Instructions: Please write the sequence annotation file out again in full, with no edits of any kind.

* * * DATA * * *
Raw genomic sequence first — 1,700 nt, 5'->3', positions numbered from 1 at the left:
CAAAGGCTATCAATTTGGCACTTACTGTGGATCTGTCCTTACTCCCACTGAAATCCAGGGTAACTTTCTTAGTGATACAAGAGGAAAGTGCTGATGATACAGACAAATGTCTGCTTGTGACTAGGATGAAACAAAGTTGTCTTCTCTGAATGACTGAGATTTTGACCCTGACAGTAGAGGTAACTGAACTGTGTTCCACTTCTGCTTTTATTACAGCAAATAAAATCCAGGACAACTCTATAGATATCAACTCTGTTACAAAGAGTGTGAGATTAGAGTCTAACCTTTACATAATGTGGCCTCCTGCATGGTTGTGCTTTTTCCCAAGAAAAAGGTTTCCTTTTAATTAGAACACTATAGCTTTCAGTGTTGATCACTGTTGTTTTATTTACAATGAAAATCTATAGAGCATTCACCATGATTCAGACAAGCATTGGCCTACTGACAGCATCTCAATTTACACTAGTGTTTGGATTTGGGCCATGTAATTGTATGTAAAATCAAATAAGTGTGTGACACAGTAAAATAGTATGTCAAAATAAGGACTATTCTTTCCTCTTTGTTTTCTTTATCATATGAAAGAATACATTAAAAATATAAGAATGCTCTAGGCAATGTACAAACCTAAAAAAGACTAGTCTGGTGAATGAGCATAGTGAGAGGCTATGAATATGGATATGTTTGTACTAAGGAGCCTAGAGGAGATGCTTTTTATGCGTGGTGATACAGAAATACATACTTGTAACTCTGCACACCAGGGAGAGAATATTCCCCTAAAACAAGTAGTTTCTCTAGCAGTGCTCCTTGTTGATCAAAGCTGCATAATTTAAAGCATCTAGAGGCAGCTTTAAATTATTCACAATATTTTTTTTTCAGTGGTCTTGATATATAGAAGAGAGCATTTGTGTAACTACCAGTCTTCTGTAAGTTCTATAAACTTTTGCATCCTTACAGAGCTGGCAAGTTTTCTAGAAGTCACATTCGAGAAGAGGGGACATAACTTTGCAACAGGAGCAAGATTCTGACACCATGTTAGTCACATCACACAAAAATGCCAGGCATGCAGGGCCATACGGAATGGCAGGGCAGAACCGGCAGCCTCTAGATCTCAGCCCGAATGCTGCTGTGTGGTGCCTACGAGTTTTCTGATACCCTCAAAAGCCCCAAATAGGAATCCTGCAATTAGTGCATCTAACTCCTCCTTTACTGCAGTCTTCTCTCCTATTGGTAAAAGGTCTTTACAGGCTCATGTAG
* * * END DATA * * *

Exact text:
Raw genomic sequence first — 1,700 nt, 5'->3', positions numbered from 1 at the left:
CAAAGGCTATCAATTTGGCACTTACTGTGGATCTGTCCTTACTCCCACTGAAATCCAGGGTAACTTTCTTAGTGATACAAGAGGAAAGTGCTGATGATACAGACAAATGTCTGCTTGTGACTAGGATGAAACAAAGTTGTCTTCTCTGAATGACTGAGATTTTGACCCTGACAGTAGAGGTAACTGAACTGTGTTCCACTTCTGCTTTTATTACAGCAAATAAAATCCAGGACAACTCTATAGATATCAACTCTGTTACAAAGAGTGTGAGATTAGAGTCTAACCTTTACATAATGTGGCCTCCTGCATGGTTGTGCTTTTTCCCAAGAAAAAGGTTTCCTTTTAATTAGAACACTATAGCTTTCAGTGTTGATCACTGTTGTTTTATTTACAATGAAAATCTATAGAGCATTCACCATGATTCAGACAAGCATTGGCCTACTGACAGCATCTCAATTTACACTAGTGTTTGGATTTGGGCCATGTAATTGTATGTAAAATCAAATAAGTGTGTGACACAGTAAAATAGTATGTCAAAATAAGGACTATTCTTTCCTCTTTGTTTTCTTTATCATATGAAAGAATACATTAAAAATATAAGAATGCTCTAGGCAATGTACAAACCTAAAAAAGACTAGTCTGGTGAATGAGCATAGTGAGAGGCTATGAATATGGATATGTTTGTACTAAGGAGCCTAGAGGAGATGCTTTTTATGCGTGGTGATACAGAAATACATACTTGTAACTCTGCACACCAGGGAGAGAATATTCCCCTAAAACAAGTAGTTTCTCTAGCAGTGCTCCTTGTTGATCAAAGCTGCATAATTTAAAGCATCTAGAGGCAGCTTTAAATTATTCACAATATTTTTTTTTCAGTGGTCTTGATATATAGAAGAGAGCATTTGTGTAACTACCAGTCTTCTGTAAGTTCTATAAACTTTTGCATCCTTACAGAGCTGGCAAGTTTTCTAGAAGTCACATTCGAGAAGAGGGGACATAACTTTGCAACAGGAGCAAGATTCTGACACCATGTTAGTCACATCACACAAAAATGCCAGGCATGCAGGGCCATACGGAATGGCAGGGCAGAACCGGCAGCCTCTAGATCTCAGCCCGAATGCTGCTGTGTGGTGCCTACGAGTTTTCTGATACCCTCAAAAGCCCCAAATAGGAATCCTGCAATTAGTGCATCTAACTCCTCCTTTACTGCAGTCTTCTCTCCTATTGGTAAAAGGTCTTTACAGGCTCATGTAG